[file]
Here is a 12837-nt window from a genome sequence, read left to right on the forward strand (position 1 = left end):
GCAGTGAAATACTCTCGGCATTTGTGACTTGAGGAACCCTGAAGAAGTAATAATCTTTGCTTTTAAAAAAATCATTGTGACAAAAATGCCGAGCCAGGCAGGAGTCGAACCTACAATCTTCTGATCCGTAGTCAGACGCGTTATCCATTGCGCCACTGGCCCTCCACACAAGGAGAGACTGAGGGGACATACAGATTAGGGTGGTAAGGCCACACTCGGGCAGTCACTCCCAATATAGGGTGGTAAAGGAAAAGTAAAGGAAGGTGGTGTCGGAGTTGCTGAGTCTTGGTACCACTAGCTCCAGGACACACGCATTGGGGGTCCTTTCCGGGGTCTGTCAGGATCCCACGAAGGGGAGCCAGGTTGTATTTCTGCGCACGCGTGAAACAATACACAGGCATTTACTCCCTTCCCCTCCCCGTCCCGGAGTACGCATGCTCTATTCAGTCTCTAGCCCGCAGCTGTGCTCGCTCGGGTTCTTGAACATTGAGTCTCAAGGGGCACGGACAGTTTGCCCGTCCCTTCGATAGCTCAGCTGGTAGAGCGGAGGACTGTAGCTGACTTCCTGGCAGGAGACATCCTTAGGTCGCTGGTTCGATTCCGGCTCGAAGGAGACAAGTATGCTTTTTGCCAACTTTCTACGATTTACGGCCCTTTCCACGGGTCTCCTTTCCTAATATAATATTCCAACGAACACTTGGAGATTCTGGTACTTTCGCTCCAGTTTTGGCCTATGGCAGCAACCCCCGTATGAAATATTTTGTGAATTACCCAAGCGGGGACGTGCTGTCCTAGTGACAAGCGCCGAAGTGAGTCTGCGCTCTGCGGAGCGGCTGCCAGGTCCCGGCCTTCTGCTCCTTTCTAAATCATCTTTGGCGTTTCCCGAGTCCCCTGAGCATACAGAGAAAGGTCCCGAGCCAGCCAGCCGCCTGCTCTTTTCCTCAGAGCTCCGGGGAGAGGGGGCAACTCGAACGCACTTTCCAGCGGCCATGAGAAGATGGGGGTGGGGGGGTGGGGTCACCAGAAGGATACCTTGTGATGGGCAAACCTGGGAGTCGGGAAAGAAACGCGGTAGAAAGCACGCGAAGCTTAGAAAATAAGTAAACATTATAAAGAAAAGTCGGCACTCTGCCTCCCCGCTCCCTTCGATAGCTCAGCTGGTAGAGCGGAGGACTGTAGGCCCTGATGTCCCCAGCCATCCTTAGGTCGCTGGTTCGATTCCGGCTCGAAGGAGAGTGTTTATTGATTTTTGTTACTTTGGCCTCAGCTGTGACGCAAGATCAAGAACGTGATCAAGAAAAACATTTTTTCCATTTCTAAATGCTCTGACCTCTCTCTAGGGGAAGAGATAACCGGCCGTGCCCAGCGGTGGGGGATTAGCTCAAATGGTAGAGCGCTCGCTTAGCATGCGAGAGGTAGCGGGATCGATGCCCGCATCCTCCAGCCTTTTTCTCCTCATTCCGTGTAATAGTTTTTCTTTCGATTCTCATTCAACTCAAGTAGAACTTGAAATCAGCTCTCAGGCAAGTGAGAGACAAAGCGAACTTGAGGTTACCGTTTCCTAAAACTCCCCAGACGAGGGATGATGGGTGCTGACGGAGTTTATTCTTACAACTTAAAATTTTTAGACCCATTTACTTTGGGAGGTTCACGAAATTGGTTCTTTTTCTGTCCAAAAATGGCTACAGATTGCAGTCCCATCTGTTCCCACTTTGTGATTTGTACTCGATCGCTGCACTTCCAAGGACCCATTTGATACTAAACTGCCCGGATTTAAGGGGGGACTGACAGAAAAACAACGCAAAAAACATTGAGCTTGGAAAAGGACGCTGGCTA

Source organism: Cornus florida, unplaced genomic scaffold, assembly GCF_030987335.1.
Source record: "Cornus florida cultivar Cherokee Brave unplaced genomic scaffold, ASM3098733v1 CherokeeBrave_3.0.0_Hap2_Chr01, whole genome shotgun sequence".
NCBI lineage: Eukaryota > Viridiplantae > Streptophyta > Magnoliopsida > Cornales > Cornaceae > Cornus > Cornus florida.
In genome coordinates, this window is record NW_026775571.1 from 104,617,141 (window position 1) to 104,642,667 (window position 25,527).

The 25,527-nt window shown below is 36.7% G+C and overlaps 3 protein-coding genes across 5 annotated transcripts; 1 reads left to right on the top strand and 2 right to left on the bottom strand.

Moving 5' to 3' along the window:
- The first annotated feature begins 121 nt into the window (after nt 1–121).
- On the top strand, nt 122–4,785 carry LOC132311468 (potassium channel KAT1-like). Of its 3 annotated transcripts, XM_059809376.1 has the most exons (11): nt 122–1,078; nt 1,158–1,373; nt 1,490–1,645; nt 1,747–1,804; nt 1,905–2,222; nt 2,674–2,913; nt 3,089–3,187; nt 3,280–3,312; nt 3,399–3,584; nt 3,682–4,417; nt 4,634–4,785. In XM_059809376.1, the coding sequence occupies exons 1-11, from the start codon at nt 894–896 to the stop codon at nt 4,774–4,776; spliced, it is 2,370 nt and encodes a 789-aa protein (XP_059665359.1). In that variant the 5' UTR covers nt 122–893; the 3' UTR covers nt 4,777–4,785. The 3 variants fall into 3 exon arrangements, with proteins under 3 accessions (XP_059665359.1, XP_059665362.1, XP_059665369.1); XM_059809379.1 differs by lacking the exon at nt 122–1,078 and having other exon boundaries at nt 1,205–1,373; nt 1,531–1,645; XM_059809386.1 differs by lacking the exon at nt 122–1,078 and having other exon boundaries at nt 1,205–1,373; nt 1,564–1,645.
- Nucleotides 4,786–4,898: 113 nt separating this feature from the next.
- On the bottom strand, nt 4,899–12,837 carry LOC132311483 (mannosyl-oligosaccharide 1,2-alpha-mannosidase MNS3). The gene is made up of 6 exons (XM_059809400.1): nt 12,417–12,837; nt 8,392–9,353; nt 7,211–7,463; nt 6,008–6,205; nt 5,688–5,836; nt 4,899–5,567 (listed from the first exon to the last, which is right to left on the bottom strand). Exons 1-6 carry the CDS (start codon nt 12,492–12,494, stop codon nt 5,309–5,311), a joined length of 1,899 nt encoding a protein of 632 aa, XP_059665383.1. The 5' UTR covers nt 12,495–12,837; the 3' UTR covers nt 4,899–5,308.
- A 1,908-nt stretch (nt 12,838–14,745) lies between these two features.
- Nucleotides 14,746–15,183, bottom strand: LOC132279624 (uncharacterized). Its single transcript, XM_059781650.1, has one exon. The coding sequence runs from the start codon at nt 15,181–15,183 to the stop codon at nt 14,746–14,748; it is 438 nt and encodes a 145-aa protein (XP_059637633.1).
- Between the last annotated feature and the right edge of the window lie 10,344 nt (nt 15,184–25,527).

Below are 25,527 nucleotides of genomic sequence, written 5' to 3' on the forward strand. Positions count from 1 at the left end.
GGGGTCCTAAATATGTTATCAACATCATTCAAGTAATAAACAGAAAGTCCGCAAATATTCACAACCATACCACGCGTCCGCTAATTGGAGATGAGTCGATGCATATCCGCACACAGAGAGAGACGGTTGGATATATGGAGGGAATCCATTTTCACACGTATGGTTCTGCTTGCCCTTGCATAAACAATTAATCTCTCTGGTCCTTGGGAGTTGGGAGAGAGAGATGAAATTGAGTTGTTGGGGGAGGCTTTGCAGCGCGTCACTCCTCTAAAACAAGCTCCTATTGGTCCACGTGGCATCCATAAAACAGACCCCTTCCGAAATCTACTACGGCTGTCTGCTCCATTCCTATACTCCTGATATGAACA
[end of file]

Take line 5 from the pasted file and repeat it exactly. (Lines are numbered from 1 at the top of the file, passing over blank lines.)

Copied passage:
NCBI lineage: Eukaryota > Viridiplantae > Streptophyta > Magnoliopsida > Cornales > Cornaceae > Cornus > Cornus florida.